In the post on Sunday 5/24/20, we asked if you were worried about accidentally harassing a woman? Ordinarily you need not be worried. Here’s why. First, the legal standard for sexual harassment must be met. As described in the post, it’s normally hard to just stumble into it. Look at the statutory language and supreme court’s caselaw (in the post) and see what I mean. Next, how sexual harassment is portrayed may well differ from reality. Again, see the post for how this plays out. And then there is the cost of avoidance (as it is termed in the post), both to the employer and female employee(s).
TAKEAWAY: Treat female employees the same as male employees – professionally, with courtesy and respect – and there shouldn’t be a need to worry if you are harassing any of them.
The post on Monday 5/25/20, here, here and here, was a wish that on Memorial Day, we stop, reflect, and thank those who acted so that we have the freedoms we enjoy. And those freedoms are many, both within and outside of the workplace.
TAKEAWAY: Even though our freedom of movement has been affected by COVID-19, we still have many reasons to be thankful.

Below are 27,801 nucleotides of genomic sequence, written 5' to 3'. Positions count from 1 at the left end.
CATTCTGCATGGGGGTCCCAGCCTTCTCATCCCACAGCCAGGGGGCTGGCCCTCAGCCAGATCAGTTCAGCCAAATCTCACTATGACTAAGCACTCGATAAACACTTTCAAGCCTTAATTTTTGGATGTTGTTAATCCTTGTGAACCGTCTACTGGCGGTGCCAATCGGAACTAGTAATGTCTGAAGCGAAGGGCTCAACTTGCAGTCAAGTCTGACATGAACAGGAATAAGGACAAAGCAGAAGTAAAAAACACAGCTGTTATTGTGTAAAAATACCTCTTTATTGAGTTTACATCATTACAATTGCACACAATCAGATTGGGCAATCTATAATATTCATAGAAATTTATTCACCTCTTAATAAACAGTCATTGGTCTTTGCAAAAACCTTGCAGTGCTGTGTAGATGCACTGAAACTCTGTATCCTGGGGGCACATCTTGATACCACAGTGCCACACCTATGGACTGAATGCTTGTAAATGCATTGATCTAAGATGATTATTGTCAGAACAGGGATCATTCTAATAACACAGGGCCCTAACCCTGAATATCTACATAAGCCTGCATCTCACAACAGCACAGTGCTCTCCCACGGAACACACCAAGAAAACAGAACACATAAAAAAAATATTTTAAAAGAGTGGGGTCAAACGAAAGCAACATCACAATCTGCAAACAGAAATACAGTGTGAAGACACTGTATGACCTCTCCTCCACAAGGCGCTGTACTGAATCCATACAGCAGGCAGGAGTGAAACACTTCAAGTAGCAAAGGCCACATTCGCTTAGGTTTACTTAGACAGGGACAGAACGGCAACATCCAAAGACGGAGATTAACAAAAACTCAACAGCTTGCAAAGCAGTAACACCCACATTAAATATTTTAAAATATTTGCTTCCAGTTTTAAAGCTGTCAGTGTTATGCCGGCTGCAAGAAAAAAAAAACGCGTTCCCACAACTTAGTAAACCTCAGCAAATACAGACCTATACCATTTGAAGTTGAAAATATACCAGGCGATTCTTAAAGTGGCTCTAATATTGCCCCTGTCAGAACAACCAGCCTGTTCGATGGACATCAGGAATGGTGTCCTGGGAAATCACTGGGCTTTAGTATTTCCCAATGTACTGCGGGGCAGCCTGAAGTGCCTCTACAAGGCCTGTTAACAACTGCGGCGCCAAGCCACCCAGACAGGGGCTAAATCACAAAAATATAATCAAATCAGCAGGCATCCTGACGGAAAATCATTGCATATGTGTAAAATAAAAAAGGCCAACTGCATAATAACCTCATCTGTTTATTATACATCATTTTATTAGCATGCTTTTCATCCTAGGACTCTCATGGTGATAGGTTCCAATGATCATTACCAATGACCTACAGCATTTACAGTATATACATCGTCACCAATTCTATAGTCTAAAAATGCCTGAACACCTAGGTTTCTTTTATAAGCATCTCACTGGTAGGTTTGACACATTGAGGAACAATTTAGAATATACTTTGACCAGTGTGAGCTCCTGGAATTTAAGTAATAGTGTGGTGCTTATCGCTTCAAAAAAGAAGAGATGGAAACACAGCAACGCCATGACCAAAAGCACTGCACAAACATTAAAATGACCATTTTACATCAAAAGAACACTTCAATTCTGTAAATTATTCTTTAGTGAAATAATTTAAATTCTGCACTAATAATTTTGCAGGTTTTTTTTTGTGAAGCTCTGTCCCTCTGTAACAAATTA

The post on Tuesday 5/26/20 brought us practical tips to minimize labor & employment risks arising from coronavirus concerns in the workplace and workforce. First, the risk of discrimination. Based on infection, testing, association, or anything else related to COVID. Also, if suffering from COVID is determined to be a disability, then so many more legal doors (and questions and minefields) open up. The various laws that might apply are noted in the post. OSHA has also published guidance that might be helpful; see the link in the post. If the workplace is unionized, other considerations are the provisions of the CBA and the WARN Act. DOL has issued guidance that might be relevant – see the post for that and more. There is also the risk of liability for adverse action against employees engaging in concerted activity. You know, those thigs that deal with the terms of their employment and are protected in every workplace by the NLRA. Some examples, and how COVID might come into it, are in the post.
TAKEAWAY: Have policies in place that cover these various risks – enforce the policies and consult an employment lawyer to make sure the policies themselves are legal.
The post on Wednesday 5/27/20 told us that an association orders a sign removed supporting a graduating high school senior. We asked is this is happening in your community and what would your Board do? Planned communities can have rules (or restrictions) on signs. And if they do, the rule/restriction should be enforced. Sometimes those rules/restrictions can be bent, other times not. See the post for how it played out here.
TAKEAWAY: Enforcement is a legal matter; owners and Board members should feel free to consult with a community association lawyer to know their rights and obligations.